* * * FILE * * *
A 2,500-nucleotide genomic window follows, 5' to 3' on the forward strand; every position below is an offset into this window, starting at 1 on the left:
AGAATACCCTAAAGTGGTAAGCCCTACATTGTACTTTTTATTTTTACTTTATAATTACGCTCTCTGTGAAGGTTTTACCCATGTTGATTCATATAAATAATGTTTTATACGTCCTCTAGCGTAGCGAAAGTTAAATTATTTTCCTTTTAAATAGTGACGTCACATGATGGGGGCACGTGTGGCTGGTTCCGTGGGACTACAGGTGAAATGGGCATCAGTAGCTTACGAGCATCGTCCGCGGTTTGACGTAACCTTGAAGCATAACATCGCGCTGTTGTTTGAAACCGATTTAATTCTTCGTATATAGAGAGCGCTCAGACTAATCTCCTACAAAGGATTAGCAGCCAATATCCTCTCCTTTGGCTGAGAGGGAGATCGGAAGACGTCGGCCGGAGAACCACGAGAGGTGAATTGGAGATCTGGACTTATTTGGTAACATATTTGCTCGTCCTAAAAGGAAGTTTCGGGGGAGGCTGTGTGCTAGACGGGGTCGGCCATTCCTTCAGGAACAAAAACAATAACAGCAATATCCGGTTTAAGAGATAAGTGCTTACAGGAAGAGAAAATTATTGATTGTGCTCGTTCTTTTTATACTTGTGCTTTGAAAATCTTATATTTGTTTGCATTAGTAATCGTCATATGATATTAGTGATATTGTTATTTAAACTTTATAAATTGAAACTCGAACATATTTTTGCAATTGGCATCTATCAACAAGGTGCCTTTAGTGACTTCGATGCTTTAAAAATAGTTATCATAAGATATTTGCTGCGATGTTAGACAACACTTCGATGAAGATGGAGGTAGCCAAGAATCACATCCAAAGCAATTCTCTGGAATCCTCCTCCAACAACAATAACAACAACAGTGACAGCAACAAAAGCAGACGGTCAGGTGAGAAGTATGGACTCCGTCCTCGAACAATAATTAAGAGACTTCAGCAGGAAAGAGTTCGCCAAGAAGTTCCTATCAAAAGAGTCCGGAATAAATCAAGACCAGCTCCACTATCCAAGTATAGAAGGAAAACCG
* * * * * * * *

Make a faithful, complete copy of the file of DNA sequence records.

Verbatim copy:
A 2,500-nucleotide genomic window follows, 5' to 3' on the forward strand; every position below is an offset into this window, starting at 1 on the left:
AGAATACCCTAAAGTGGTAAGCCCTACATTGTACTTTTTATTTTTACTTTATAATTACGCTCTCTGTGAAGGTTTTACCCATGTTGATTCATATAAATAATGTTTTATACGTCCTCTAGCGTAGCGAAAGTTAAATTATTTTCCTTTTAAATAGTGACGTCACATGATGGGGGCACGTGTGGCTGGTTCCGTGGGACTACAGGTGAAATGGGCATCAGTAGCTTACGAGCATCGTCCGCGGTTTGACGTAACCTTGAAGCATAACATCGCGCTGTTGTTTGAAACCGATTTAATTCTTCGTATATAGAGAGCGCTCAGACTAATCTCCTACAAAGGATTAGCAGCCAATATCCTCTCCTTTGGCTGAGAGGGAGATCGGAAGACGTCGGCCGGAGAACCACGAGAGGTGAATTGGAGATCTGGACTTATTTGGTAACATATTTGCTCGTCCTAAAAGGAAGTTTCGGGGGAGGCTGTGTGCTAGACGGGGTCGGCCATTCCTTCAGGAACAAAAACAATAACAGCAATATCCGGTTTAAGAGATAAGTGCTTACAGGAAGAGAAAATTATTGATTGTGCTCGTTCTTTTTATACTTGTGCTTTGAAAATCTTATATTTGTTTGCATTAGTAATCGTCATATGATATTAGTGATATTGTTATTTAAACTTTATAAATTGAAACTCGAACATATTTTTGCAATTGGCATCTATCAACAAGGTGCCTTTAGTGACTTCGATGCTTTAAAAATAGTTATCATAAGATATTTGCTGCGATGTTAGACAACACTTCGATGAAGATGGAGGTAGCCAAGAATCACATCCAAAGCAATTCTCTGGAATCCTCCTCCAACAACAATAACAACAACAGTGACAGCAACAAAAGCAGACGGTCAGGTGAGAAGTATGGACTCCGTCCTCGAACAATAATTAAGAGACTTCAGCAGGAAAGAGTTCGCCAAGAAGTTCCTATCAAAAGAGTCCGGAATAAATCAAGACCAGCTCCACTATCCAAGTATAGAAGGAAAACCG